Southern Baptist Great Commission Report calls for support, draws controversy

On April 10, I published a column in the Rockdale Citizen challenging Christians to consider that unity in the church is a necessary catalyst for reaching people for Christ. I mentioned that there are many issues dividing Christians that can distract us from preaching the Gospel.

Not that these issues are small by any means. Many theological debates will pervade denominational life; we need to be careful that our debates are not so polarized that we lose focus of what’s most important.

About a month after that column, the Southern Baptist Convention took a healthy step toward unity for the sake of missions. On May 3, an SBC task force, named the Great Commission Task Force, released an initiative, the Great Commission Resurgence.

The GCR intends to refocus several bureaucracies in the SBC juggernaut to better promote evangelism. In other words, it is an effort to put three contentious decades behind the denomination and get back to the original purpose of the SBC.

In an interview with reporters on May 4, the chairperson of the task force, the Rev. Ronnie Floyd, shared that the Resurgence is designed to build a “culture of trust, of coming together in love for the sake of the Gospel.”

According to www.pray4gcr.com, one section of the GCR report reads: “We call upon the Southern Baptists to acknowledge the centrality of the gospel message to everything we do and everything we are. We celebrate the great variety in Southern Baptist life, but we believe that our true unity can be found only in the good news of Jesus Christ. We call for a new focus on the primacy of the biblical gospel.”

This call to unity is a breath a fresh air, and the acknowledgement that differences in Baptist churches exist also seems to be a step in the right direction. Commitment VIII of the task force’s Declaration states that getting out the Gospel requires nuance, diversity, and contextual missions within particular communities of faith.

It agrees that there are non-negotiable components of a biblical Christian witness, but leaves room for creativity and flexibility: “Different contexts demand diverse strategies and methods (of evangelism).”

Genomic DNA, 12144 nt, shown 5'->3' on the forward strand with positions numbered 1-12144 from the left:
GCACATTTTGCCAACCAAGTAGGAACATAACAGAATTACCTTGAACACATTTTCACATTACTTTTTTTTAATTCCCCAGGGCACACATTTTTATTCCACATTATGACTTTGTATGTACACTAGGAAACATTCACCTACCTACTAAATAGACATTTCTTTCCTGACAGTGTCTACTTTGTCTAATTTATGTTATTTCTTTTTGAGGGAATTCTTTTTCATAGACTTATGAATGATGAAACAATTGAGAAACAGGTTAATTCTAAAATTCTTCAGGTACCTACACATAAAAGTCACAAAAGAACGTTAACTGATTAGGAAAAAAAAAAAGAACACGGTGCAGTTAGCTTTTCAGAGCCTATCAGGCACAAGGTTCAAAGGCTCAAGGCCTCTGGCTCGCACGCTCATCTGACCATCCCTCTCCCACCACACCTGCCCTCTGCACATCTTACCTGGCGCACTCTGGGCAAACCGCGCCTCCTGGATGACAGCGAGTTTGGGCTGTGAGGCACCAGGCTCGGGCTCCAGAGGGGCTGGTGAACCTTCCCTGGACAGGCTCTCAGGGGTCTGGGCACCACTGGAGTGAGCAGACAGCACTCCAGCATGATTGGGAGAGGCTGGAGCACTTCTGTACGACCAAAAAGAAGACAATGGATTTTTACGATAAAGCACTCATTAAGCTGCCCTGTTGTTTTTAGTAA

The GCR also affirms what my church has believed for years — that everyone in the church, from pulpit to pew, are ministers of the Gospel in his or her home, workplace, community and county.

Of course the GCR is not without some controversy. There are debates regarding how the GCR restructures joint ventures between SBC state and national entities. There are also debates about certain buzz words in the GCR report.

Furthermore, Robert Parham, writing for Ethics Daily on May 13, noted that the Resurgence’s report has an implicit, anti-public school agenda. He asserts that the report devalues the place of public schools in society, that they are no better than godless entities. This is something with which not all Baptists agree, especially Baptist administrators working throughout the public school system in order to create healthy learning environments for our children.

The report also sends mixed messages. On the one hand, it declares that cooperation is necessary for missions. On the other hand, proponents are championing the Resurgence as a thoroughly conservative effort, with no room for partnerships with Baptist centrists, non-Baptist, and ecumenical agencies.

And then there is the report’s insistence that the Bible is to be taken literally, without error — something I wholeheartedly agree with in theory. In a presentation about the GCR’s work, Chairman Floyd quoted Joel 2:12-17 to encourage repentance in the SBC. If he read further — say, Joel 2:28 — he would also have to affirm that “your sons and daughters shall prophecy,” an important scripture that some Baptists use to affirm women in ministry (read: women pastors), something the SBC continues to shun.

Nevertheless, there are many positive things in the report that are refreshing to every onlooker. And, though I disagree with the Convention’s stance toward women in ministry, I think this kind of mission-centered trajectory in the SBC is something we can all prayerfully applaud and encourage.

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